Apple typically develops more buzz when it announces products and services, but its iCloud isn’t the first cloud service to become popular. Web-based e-mail and even documents like Google Docs have been around for quite a while.

Cloud Engines’ PogoPlug was one of the first services to provide cloud-based storage and storage passthrough services (see “Pogoplug And DockStar Are Internet NAS Boxes” at electronicdesign.com). Of course, there are apps that provide access to the cloud to store files.

Many Internet-based services for smart phones were initially developed using more conventional Internet hosting services. But these days, most services will be taking advantage of cloud-based computing platforms like Amazon’s Elastic Compute Cloud (EC2), which has a lot of competition from the likes of GoGrid and Rackspace.

Cloud computing provides a scalable, pay-as-you-go approach that doesn’t require the investment in hardware. Services can be up and running in minutes and managed from anywhere on the planet. There is flexibility in storage, networking, and load balancing with configurable options rather than hardware that needs to be wired together.

Also, cloud computing is a good complement to apps that work with the cloud. App developers always want a blockbuster, but this calibre of app is rarely found. It can also be a surprise to the developers, so having a scalable server side allows vendors to take advantage of the growing popularity of their product.

What’s interesting is the comparison between app stores for smart phones and tablets and similar app stores for cloud computing service providers. The number of applications is significantly smaller but the scope of the applications is much larger because of the available underlying hardware. We can expect quad-core tablets and cell phones, but they don’t hold a candle to the performance of a public cloud that has hundreds of Intel Xeon or AMD Opteron cores in a cluster.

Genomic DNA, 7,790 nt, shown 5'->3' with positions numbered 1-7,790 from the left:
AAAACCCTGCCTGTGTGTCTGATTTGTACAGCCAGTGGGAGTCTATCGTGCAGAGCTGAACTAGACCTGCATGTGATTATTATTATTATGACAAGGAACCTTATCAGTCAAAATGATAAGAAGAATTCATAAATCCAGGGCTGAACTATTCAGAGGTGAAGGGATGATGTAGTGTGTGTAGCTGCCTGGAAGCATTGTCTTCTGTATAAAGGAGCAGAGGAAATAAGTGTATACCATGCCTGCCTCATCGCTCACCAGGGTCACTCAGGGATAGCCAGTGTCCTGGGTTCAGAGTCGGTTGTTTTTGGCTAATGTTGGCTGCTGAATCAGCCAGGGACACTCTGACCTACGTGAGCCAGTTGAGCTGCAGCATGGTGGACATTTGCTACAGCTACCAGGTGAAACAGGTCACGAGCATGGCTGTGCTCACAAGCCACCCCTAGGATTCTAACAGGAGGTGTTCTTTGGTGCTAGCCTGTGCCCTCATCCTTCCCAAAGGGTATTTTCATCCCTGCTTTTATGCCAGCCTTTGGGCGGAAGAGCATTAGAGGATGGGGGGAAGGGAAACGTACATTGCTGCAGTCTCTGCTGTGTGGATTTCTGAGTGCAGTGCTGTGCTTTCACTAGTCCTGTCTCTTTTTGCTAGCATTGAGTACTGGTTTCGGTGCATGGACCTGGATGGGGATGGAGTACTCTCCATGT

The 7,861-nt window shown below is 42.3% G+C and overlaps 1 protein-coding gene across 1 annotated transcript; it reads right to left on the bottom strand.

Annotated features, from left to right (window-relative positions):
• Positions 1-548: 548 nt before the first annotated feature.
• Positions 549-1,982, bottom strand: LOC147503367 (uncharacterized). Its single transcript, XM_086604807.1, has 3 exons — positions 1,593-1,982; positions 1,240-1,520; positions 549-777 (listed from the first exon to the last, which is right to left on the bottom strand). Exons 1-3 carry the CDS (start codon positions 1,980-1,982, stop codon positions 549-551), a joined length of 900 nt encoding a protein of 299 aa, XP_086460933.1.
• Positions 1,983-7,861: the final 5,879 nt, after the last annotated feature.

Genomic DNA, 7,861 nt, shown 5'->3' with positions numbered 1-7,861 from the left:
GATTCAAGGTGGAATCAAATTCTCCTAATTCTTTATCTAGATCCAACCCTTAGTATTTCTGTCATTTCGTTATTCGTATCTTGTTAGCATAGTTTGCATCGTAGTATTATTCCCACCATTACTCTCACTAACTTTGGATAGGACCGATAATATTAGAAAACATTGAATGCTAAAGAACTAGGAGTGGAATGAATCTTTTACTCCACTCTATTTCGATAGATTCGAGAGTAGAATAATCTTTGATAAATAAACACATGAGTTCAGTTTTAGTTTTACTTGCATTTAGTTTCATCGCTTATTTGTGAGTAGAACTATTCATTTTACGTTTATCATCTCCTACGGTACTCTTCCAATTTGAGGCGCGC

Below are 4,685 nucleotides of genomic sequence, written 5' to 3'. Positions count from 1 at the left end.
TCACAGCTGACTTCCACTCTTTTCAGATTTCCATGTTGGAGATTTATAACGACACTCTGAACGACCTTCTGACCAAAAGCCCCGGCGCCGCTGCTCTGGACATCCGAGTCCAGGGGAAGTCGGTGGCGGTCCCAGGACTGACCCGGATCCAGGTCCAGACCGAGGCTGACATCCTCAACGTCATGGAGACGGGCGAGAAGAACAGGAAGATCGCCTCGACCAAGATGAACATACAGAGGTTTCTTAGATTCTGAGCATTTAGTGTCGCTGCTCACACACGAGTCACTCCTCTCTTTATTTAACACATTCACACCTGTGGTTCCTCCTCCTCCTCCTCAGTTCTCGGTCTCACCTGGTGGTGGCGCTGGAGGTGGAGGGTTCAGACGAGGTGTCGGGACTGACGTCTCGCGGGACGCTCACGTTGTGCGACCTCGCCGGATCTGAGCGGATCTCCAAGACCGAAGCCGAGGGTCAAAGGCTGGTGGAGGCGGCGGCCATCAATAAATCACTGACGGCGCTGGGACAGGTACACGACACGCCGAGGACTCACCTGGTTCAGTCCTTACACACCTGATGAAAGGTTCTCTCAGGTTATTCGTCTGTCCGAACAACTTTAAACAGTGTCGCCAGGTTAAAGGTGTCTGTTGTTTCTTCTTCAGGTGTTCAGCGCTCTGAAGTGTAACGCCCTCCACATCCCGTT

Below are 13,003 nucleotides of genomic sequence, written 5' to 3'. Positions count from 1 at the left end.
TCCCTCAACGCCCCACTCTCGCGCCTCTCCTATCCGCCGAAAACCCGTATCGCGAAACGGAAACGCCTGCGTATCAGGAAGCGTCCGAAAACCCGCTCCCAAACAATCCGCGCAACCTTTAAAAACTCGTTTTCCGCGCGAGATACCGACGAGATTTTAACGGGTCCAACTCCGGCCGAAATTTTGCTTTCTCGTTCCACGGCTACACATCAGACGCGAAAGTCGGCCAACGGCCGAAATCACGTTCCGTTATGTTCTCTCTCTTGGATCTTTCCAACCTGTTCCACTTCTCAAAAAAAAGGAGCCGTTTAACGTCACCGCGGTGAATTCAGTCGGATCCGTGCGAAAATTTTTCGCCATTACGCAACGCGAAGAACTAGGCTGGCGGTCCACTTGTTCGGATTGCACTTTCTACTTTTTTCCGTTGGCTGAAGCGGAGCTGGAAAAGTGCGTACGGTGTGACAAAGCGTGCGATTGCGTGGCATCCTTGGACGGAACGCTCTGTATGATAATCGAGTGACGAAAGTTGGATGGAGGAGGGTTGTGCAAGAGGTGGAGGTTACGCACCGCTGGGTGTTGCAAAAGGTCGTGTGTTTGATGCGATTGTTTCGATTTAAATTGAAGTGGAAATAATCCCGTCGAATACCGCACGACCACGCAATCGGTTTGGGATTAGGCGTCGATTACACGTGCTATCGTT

Changing Environments

Tablets and smart phones bring an interesting collection of peripherals and connectivity that can be utilized in different ways. Take Amazon’s Silk Web browser, which is found on the Fire tablet. Silk has an option that uses the cloud for caching and partial rendering. The caching may improve performance but the “feature” may have more to do with tracking since it can obtain more information than search engines like Google.

Caching systems like Silk are not new. Opera’s Mini Mobile Web browser has been doing it for years. In theory, this cache could be another place for apps to reside, although I don’t know of any that do right now.

Another mobile technology that has been getting a bit of buzz is Siri for the Apple 4S smart phone (Fig. 5). This natural language voice interface is a more refined system than those found on most high-end car navigation systems.

Voice dialing on cell phones has been common as well. Vlingo’s Virtual Assistant for Android is similar to Siri for Android platforms. These kinds of apps are possible because of improved peripherals, faster processors, and faster connectivity.

Development Environments

Applications for tablets and smart phones can be native, platform-based, browser-based, and Web-based. The diversity tends to be hidden from users but is a challenge for developers. There are advantages and disadvantages to each.

Native applications usually have hooks into all the hardware and can potentially be the most efficient. On the other hand, they are often bound to a more limited set of hardware-compatible platforms. They will also be specific to the operating systems and possibly operating environments.

Apple’s iOS, Google’s Android, and RIM’s QNX are the operating environments found on most tablets and smart phones these days. Microsoft’s Windows can be included in the bunch, although its forthcoming Windows 8 is likely to be more of a factor than the existing Windows 7. Microsoft’s Windows 8 Metro environment is yet another Windows presentation mechanism developers need to use to their advantage (Fig. 6).